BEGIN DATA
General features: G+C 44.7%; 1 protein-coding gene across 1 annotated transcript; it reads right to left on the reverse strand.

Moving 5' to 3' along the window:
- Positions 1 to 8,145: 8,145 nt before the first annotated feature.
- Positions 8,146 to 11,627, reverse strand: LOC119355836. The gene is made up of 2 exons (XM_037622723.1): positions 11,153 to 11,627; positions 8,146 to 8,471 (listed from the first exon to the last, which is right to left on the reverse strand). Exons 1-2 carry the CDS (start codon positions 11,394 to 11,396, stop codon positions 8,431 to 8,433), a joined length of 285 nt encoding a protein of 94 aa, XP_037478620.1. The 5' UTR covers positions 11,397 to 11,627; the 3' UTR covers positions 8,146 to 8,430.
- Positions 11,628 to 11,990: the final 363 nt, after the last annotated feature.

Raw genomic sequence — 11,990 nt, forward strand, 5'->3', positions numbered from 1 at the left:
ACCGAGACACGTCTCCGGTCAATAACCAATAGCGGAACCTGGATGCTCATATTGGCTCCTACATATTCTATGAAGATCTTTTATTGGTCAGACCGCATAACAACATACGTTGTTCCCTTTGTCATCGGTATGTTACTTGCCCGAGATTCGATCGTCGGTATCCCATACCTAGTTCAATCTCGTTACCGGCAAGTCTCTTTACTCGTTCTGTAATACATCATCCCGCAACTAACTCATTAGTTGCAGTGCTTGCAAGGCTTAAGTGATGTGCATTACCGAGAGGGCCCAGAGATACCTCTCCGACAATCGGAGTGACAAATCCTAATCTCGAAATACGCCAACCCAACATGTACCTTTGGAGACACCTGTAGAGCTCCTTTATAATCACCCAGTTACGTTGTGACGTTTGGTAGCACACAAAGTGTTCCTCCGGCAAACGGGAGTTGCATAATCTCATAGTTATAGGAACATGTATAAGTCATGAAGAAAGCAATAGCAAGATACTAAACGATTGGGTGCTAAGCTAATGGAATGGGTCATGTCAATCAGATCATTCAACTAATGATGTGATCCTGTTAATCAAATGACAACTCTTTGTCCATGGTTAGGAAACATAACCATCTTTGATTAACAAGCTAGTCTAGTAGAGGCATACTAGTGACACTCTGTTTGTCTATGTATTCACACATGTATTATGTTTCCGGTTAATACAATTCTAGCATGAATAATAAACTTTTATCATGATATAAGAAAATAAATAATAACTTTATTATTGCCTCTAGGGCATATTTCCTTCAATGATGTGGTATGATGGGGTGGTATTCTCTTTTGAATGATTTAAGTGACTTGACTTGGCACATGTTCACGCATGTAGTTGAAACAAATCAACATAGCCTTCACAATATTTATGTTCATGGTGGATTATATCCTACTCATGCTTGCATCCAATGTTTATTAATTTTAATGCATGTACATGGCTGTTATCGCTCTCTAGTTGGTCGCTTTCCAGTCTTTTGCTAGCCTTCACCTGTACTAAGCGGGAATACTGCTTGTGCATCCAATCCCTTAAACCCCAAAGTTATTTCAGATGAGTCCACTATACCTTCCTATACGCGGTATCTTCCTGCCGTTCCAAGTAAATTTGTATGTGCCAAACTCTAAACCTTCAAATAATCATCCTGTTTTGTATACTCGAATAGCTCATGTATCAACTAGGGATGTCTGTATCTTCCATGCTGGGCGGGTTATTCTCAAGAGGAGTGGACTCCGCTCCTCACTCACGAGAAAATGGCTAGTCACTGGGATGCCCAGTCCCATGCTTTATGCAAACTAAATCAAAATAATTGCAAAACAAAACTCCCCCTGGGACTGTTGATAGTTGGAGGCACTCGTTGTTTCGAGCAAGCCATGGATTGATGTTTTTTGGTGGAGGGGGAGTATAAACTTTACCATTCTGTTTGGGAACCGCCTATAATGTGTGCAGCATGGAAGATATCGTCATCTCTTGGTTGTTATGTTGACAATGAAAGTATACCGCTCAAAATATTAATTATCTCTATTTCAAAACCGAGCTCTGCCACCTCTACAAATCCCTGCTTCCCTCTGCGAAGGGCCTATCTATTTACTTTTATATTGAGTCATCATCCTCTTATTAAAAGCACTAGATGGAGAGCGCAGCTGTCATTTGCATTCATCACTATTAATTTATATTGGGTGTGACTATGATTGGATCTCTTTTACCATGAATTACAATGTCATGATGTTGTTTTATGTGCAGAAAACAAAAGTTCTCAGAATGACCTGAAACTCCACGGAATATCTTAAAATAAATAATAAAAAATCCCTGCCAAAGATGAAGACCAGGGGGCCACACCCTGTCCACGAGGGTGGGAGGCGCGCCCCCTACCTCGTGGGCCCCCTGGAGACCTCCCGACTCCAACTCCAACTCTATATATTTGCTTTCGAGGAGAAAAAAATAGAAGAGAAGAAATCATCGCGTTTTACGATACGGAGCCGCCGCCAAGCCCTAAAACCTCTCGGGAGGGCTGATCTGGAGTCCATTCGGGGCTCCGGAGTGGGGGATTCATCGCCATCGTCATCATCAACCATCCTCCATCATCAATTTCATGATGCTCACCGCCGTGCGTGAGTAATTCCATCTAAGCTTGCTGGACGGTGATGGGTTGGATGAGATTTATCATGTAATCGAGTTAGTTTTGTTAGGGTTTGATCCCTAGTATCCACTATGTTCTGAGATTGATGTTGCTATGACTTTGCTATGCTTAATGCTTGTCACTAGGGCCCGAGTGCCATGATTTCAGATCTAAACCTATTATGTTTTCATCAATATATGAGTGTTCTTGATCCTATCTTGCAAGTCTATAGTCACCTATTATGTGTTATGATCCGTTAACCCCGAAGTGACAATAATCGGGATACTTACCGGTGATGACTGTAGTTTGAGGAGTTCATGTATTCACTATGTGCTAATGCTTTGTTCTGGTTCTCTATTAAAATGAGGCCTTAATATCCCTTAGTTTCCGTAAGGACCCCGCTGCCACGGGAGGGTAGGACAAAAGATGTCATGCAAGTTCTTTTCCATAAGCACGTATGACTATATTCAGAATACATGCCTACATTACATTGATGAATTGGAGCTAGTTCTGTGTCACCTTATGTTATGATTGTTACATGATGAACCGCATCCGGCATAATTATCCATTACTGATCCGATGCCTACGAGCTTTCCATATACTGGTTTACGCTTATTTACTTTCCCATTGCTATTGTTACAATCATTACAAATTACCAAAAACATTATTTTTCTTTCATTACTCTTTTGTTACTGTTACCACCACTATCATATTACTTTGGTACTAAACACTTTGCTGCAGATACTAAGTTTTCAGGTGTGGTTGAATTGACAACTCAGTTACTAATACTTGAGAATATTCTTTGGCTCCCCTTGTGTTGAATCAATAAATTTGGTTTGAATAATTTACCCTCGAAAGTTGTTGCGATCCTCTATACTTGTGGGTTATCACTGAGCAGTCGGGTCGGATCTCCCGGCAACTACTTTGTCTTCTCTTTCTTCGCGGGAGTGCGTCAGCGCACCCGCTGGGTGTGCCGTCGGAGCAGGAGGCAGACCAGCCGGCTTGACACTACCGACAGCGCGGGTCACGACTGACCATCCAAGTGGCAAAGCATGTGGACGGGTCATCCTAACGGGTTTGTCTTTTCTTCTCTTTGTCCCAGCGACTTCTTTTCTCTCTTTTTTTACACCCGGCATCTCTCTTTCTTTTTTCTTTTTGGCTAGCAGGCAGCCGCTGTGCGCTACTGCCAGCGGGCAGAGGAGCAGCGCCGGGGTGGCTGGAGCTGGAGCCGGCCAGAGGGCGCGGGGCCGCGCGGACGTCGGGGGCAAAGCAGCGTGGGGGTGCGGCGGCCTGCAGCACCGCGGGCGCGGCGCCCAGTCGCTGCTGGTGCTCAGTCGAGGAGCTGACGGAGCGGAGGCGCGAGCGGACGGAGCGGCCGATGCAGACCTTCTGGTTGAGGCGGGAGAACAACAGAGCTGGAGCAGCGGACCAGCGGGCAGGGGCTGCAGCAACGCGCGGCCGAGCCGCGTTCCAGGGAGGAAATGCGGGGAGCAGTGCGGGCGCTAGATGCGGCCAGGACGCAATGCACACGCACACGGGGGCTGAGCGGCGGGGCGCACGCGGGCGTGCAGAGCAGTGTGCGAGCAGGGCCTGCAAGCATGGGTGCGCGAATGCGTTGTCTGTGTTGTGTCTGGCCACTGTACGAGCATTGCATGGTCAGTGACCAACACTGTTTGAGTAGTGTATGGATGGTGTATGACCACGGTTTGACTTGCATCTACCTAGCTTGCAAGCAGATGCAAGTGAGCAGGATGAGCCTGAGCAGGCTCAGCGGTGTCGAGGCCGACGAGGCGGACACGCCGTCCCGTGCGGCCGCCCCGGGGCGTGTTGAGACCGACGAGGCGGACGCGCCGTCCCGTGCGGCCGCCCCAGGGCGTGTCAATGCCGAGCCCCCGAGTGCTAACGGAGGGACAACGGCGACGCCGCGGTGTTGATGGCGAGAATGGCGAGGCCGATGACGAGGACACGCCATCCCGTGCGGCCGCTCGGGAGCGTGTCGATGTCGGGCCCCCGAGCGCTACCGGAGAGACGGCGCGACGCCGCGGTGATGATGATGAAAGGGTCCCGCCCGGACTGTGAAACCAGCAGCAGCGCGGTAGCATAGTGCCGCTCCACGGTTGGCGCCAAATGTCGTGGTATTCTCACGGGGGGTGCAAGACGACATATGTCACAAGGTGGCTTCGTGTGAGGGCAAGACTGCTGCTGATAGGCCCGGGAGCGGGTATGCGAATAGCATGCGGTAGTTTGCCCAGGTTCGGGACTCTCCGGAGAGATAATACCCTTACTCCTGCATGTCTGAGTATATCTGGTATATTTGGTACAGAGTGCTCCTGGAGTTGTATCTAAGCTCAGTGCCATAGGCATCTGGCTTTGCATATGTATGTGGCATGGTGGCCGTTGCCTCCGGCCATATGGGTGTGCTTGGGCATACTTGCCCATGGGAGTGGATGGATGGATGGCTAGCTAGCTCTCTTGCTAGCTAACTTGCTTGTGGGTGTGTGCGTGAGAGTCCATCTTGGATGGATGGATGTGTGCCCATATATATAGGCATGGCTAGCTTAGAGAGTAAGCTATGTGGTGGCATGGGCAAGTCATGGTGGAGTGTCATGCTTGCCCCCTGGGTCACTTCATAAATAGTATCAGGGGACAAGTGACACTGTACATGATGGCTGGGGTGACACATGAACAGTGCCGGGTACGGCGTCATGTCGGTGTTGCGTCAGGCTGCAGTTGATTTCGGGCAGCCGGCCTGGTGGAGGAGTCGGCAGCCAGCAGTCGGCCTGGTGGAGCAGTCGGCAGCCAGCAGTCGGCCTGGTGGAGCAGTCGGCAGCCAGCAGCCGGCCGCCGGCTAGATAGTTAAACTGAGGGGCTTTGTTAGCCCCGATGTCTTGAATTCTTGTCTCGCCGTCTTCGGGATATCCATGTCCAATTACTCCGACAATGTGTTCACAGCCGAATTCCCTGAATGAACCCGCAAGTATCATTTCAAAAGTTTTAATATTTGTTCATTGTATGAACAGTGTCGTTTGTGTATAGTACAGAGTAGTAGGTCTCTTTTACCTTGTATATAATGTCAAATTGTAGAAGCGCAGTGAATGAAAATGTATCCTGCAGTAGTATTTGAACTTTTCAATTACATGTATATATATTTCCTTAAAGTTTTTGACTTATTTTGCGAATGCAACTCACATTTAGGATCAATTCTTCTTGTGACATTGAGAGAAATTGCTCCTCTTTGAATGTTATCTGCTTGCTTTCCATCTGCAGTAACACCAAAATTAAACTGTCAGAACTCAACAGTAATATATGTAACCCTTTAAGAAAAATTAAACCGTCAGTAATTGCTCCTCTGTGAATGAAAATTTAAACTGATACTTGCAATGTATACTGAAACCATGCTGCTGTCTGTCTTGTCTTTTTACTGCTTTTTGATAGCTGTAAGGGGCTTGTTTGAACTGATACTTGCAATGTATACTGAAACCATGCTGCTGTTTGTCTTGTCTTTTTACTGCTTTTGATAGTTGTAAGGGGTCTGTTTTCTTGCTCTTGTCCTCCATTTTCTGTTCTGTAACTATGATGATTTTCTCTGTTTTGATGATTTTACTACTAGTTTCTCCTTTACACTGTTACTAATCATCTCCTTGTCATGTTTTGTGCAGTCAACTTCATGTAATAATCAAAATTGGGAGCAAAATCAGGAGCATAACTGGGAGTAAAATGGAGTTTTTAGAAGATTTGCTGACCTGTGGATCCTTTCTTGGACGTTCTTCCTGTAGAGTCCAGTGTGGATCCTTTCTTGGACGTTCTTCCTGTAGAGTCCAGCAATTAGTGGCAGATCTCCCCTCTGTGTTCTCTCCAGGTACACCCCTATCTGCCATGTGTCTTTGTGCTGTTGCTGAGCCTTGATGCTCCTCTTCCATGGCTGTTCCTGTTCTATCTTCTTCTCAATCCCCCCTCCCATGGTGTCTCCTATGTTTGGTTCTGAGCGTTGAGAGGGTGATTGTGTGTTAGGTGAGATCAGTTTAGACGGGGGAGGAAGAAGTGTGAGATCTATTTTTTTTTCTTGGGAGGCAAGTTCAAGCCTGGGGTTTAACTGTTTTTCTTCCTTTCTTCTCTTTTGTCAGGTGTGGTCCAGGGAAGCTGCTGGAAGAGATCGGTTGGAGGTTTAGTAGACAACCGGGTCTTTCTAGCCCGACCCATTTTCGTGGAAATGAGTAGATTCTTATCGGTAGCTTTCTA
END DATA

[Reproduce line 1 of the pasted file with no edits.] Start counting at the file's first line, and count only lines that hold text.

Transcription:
General features: G+C 44.7%; 1 protein-coding gene across 1 annotated transcript; it reads right to left on the reverse strand.